Lack of cultural immersionEdit
Even though one of the primary aims of backpacking is to seek the "authentic", the majority of backpackers spend most of their time interacting with other backpackers, and interactions with locals are of "secondary importance".
Transformation of localitiesEdit
Backpacker tourism has been criticized for the transformation of some sleepy towns and the creation of the Full Moon Party on Ko Pha-ngan in Thailand, which includes "scores of topless teenagers urinating into the ocean".
Flashpacking and Poshpacking refer to backpacking with more money and resources. The words combine backpacking with flash, a slang term for being fancy, or posh, an informal adjective for upper class.
Begpacking combines begging and backpacking in reference to individuals who beg (ask directly or indirectly for money), solicit money during street performances, or vend (sell postcards or other small items) as a way to extend their overseas travel. The trend has drawn criticism for taking money away from people in actual need, with one known begpacker barred from entering Singapore. Begpacking is most common in Southeast Asia and is a growing trend in South America.
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- Kelly, Catherine. "Backpacker Tourism" – via SAGE Publishing.
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- Richards, Greg; Wilson, Julie (March 29, 2004). The Global Nomad: Backpacker Theory in Travel and Practice. Channel View Publications. pp. 80–91. ISBN 1-873150-76-8.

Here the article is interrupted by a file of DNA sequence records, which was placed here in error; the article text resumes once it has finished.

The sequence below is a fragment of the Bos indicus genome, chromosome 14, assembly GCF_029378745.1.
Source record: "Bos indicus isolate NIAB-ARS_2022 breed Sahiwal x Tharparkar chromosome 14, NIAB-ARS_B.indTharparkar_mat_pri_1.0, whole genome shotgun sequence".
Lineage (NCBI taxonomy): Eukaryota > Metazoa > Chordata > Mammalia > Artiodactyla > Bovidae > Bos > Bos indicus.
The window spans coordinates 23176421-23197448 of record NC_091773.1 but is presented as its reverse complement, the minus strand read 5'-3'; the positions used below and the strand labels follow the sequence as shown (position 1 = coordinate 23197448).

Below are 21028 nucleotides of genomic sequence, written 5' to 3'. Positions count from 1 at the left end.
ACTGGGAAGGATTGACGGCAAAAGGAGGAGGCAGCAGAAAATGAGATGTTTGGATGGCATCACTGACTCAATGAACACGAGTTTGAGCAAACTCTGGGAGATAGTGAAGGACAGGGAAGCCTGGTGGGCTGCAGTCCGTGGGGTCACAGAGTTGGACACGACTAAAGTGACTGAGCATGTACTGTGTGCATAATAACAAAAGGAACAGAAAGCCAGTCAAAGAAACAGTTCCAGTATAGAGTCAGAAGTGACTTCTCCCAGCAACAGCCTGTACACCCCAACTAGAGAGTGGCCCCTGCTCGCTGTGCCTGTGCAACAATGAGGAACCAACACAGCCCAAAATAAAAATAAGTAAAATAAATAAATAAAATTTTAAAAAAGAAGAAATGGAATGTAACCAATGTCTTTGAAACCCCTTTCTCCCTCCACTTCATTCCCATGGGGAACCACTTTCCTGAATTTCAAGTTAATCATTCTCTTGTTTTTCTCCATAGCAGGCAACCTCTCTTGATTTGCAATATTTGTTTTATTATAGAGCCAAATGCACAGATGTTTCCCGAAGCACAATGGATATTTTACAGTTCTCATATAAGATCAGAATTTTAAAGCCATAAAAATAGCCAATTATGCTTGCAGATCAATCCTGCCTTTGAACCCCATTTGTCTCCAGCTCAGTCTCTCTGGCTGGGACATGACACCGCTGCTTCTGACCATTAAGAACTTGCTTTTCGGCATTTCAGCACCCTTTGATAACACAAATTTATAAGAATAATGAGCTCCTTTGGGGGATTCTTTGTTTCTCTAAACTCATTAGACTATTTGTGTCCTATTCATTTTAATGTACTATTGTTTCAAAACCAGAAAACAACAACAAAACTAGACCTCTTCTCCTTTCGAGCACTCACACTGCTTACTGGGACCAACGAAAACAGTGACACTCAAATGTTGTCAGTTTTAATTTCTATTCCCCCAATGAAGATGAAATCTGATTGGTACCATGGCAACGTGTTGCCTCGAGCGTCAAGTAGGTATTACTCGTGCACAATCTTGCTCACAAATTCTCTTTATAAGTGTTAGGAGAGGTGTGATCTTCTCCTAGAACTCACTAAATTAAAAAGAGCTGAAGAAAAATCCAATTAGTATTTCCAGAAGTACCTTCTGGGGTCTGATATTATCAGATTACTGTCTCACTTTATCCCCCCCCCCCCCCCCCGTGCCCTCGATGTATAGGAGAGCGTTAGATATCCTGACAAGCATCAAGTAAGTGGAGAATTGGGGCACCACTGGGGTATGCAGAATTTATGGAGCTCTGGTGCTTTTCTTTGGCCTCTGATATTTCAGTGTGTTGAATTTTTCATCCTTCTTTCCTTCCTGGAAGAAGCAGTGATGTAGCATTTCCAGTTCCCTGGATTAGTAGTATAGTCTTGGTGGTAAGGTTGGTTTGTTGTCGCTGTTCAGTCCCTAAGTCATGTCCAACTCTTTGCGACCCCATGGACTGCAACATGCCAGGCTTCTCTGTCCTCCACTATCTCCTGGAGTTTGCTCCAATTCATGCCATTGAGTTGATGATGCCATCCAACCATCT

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- Conlin, Jennifer (February 11, 2007). "IN TRANSIT; Traveling to the Ends of the Earth, at Ground Level". The New York Times.
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- AVAKIAN, TALIA (August 3, 2018). "How a Backpacking Trip Could Make You a More Successful Person". Travel + Leisure.
- Chen, Ganghua; Huang, Songshan (Sam); Hu, Xianyang (May 3, 2018). "Backpacker Personal Development, Generalized Self-Efficacy, and Self-Esteem: Testing a Structural Model". Journal of Travel Research. 58 (4): 680–694. doi:10.1177/0047287518768457.
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- MacLean, Rory (2009). Magic Bus: On the Hippie Trail from Istanbul to India. Ig Publishing. ISBN 9780978843199.
- Kingsley, Patrick (September 6, 2010). "Gap years: Wasted youth?". The Guardian.
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- "'Flashpacking?' Don't Forget you Still Need Room for Extra Socks". USA Today. Associated Press. June 20, 2006.
- Bernstein, J.D. (2019). "Begging to travel: Begpacking in Southeast Asia". Annals of Tourism Research. 77: 77, 161–163. doi:10.1016/j.annals.2018.12.014.
- "Notorious begpacker barred from entering S'pore, goes around the world begging". April 13, 2017.
- Bernstein, Joshua D. (December 2018). "Begging to travel: Begpacking in Southeast Asia".
- "Young, entitled, and over there: The rise of the begpacker". The Guardian. July 22, 2019.
- Saidi, Majda (August 16, 2018). "Begpackers seen by a third-worldist". Medium.
The dictionary definition of backpacking at Wiktionary
Urban backpacking travel guide from Wikivoyage